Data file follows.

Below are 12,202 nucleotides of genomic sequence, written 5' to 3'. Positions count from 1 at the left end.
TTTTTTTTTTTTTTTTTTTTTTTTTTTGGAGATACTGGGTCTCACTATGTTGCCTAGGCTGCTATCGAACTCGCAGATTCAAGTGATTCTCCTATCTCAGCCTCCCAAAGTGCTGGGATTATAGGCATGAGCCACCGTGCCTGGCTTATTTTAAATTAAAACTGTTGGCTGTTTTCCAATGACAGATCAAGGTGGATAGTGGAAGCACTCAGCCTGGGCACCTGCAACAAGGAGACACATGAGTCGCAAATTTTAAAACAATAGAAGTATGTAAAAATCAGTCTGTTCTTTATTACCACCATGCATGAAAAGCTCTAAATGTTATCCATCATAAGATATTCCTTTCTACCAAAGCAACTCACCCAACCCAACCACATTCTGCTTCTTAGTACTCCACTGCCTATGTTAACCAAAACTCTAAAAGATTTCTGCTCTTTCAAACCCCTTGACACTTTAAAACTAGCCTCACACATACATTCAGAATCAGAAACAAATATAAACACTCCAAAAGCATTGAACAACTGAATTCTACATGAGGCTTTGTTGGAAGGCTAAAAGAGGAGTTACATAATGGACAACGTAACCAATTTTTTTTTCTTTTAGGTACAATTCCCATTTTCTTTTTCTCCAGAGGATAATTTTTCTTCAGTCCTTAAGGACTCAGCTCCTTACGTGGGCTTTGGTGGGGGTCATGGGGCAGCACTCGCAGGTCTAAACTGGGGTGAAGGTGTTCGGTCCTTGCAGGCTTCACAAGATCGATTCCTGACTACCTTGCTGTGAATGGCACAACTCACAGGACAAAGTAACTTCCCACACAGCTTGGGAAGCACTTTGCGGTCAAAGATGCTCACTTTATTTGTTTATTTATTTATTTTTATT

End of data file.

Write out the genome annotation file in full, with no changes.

Below are 12,202 nucleotides of genomic sequence, written 5' to 3'. Positions count from 1 at the left end.
TTTTTTTTTTTTTTTTTTTTTTTTTTTGGAGATACTGGGTCTCACTATGTTGCCTAGGCTGCTATCGAACTCGCAGATTCAAGTGATTCTCCTATCTCAGCCTCCCAAAGTGCTGGGATTATAGGCATGAGCCACCGTGCCTGGCTTATTTTAAATTAAAACTGTTGGCTGTTTTCCAATGACAGATCAAGGTGGATAGTGGAAGCACTCAGCCTGGGCACCTGCAACAAGGAGACACATGAGTCGCAAATTTTAAAACAATAGAAGTATGTAAAAATCAGTCTGTTCTTTATTACCACCATGCATGAAAAGCTCTAAATGTTATCCATCATAAGATATTCCTTTCTACCAAAGCAACTCACCCAACCCAACCACATTCTGCTTCTTAGTACTCCACTGCCTATGTTAACCAAAACTCTAAAAGATTTCTGCTCTTTCAAACCCCTTGACACTTTAAAACTAGCCTCACACATACATTCAGAATCAGAAACAAATATAAACACTCCAAAAGCATTGAACAACTGAATTCTACATGAGGCTTTGTTGGAAGGCTAAAAGAGGAGTTACATAATGGACAACGTAACCAATTTTTTTTTCTTTTAGGTACAATTCCCATTTTCTTTTTCTCCAGAGGATAATTTTTCTTCAGTCCTTAAGGACTCAGCTCCTTACGTGGGCTTTGGTGGGGGTCATGGGGCAGCACTCGCAGGTCTAAACTGGGGTGAAGGTGTTCGGTCCTTGCAGGCTTCACAAGATCGATTCCTGACTACCTTGCTGTGAATGGCACAACTCACAGGACAAAGTAACTTCCCACACAGCTTGGGAAGCACTTTGCGGTCAAAGATGCTCACTTTATTTGTTTATTTATTTATTTTTATT